Dr. Dick,
My roommate had his man check-up the other day, and the doc did an anal Pap. What's an anal Pap!?
- Anal Andy

Dear Andy,

Thanks for your great question! The anal Pap collects a sample of cells from the anus. This is similar to the "female" Pap smear which looks for abnormal cells on the cervix. The purpose of the Pap test is to check for cell changes caused by HPV (Human Papilloma Virus)--the virus that can cause genital and oral warts, and certain types of cancers.

Most MSM (Men who have Sex with Men) who are HIV-positive have HPV in the anal canal, and over half of MSM who are HIV-negative have HPV in the anal canal. So why aren't all gay men getting anal Paps? For a couple of reasons! First, lots of gay men have HPV infection that never causes health problems or cell changes. Even if they do have cell changes, most of these changes return to normal within two years. Secondly, in part because these cell changes may be temporary, medical providers aren't sure what to do with an abnormal anal pap.

In fact, the medical community is divided on whether anal Paps should be done at all. There isn't enough data yet, and there are currently no nationally endorsed guidelines for performing anal Paps. As you might have guessed, most insurance policies don't cover them. Still, the anal Pap may be an important test for some patients. If you have a history of receptive anal intercourse, or if you have HIV and your medical provider finds masses when doing a digital anal exam (checking inside the anus with a gloved finger), they might do an anal Pap.

HOW DOES AN ANAL PAP WORK? A cotton swab moistened with water is carefully placed 2-3 inches into the anus. The swab is rotated 360 degrees while slowly being removed over a period of 15-30 seconds. Cells from the swab are then analyzed in a lab to check for cell changes. If abnormal cells are found, your medical provider might perform more tests, or recommend treatment.

There are other options for screening for pre-cancers and cancers linked with HPV. Your medical provider can perform a digital rectal exam (inserting their finger in your rectum to feel for masses) and a visual inspection with anoscopy (that means inserting a small clear plastic scope that is about 4 inches long into the anus to look at the mucosa). If they find a mass or abnormality they will send you for either high-resolution anoscopy or to a colorectal surgeon. Another option for screening is high-resolution anoscopy. This is similar to regular anoscopy but the medical provider uses a large microscope to look for abnormal cells; they also apply a liquid that helps the abnormal cells show-up better for inspection.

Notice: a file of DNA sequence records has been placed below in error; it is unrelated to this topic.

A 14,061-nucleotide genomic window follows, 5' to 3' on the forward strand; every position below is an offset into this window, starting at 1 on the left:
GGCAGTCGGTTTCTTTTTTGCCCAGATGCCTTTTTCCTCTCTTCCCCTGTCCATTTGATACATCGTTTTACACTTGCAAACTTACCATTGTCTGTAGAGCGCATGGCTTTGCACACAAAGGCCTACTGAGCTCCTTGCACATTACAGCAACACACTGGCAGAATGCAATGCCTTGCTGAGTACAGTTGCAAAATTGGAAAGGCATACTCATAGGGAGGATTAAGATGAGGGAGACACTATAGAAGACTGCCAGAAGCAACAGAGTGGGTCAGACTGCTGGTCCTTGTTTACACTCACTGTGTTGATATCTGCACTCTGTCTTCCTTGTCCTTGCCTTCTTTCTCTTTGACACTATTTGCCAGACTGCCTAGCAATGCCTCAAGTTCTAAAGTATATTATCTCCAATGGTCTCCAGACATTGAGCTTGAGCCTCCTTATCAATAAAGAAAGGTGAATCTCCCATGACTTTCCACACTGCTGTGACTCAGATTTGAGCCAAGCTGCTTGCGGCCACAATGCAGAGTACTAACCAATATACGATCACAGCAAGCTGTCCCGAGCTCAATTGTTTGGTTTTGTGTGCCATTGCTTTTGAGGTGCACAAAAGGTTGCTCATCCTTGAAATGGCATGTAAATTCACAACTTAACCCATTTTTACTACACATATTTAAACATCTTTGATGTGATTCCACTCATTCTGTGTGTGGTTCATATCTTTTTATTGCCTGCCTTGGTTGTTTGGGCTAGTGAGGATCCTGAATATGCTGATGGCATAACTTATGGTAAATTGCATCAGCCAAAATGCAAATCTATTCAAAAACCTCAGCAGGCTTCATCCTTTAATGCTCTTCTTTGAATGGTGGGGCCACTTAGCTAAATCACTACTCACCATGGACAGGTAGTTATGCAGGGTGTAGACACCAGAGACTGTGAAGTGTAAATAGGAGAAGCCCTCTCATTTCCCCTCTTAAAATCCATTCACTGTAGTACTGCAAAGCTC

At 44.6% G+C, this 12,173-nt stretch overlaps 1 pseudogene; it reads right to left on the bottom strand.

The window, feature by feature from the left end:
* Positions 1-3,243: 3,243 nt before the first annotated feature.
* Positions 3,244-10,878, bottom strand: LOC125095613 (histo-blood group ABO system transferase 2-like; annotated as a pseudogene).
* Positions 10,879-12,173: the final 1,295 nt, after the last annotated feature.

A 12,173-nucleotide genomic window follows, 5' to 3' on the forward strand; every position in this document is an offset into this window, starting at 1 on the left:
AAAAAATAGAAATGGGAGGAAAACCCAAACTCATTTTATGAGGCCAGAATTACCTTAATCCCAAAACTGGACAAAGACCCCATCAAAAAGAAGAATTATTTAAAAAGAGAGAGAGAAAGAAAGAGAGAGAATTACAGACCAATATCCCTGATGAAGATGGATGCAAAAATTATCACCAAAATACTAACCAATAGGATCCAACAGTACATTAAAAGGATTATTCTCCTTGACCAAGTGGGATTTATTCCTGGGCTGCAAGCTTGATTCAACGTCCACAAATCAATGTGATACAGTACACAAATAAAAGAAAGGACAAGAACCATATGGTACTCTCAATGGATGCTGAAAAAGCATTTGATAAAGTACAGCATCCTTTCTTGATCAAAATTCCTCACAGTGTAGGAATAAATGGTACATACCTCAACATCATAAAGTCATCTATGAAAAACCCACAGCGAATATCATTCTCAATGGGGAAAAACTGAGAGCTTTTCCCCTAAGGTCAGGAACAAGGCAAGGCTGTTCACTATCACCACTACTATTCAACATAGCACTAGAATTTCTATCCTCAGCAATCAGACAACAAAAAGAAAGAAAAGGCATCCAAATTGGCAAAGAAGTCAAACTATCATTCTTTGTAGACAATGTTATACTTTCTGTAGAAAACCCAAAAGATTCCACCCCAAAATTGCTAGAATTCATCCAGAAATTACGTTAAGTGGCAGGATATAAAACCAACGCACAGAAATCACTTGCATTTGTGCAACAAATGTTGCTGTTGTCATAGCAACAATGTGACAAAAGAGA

Remember, HPV is very common. Still, there are some things you can do to reduce your chances of getting HPV:


• HPV is an extremely common STD. If you are 26 or younger, get vaccinated. The Gardasil vaccine is approved for men and women aged 26 and under. If you are older than 26, or know that you've had HPV in the past, the vaccine may still be an option for you to help prevent getting infected with a different strain of the virus. Talk with your medical provider for more information.
• Oral sex condoms are non-lubricated and flavored. Add some water-based or silicone-based lube inside the condom to increase sensation for your partner. Put some flavored lube on the outside of the condom to make it a juicier experience for you.
• Deep throating can hurt the tissue of your throat, which can make you more likely to pick up an STD. Use an oral sex condom if you are deep throating.
• Dams are made of latex or polyurethane (for our friends who have latex allergies), and placed over the anus or vagina to shield one another from fluids, sores, and skin-to-skin contact. You can also get Hepatitis A and intestinal parasites from rimming, because you might touch feces (poop) with your mouth. Like condoms, dams should be used once, and then thrown away.
• Having HIV increases the risk of HPV infection, and vice versa. Make testing a regular part of your healthcare. If you test positive for an STD, connect with a medical provider right away for treatment. Click for a list of testing sites in King County: Testing in Seattle/King County
• Talk to your partners about what, if any kinds of protection you want to use, and the last time you were tested. It may seem awkward at first, but you might be surprised how well-received the conversation is.
• Alcohol, tobacco, and drugs can increase the risk of HPV. Consider harm reduction strategies for reducing use of these products. Even cutting out one drink per evening can make a difference for your health!

Take care,

Dr. Dick

For more HPV basics, check out my article Bumping and Grinding.

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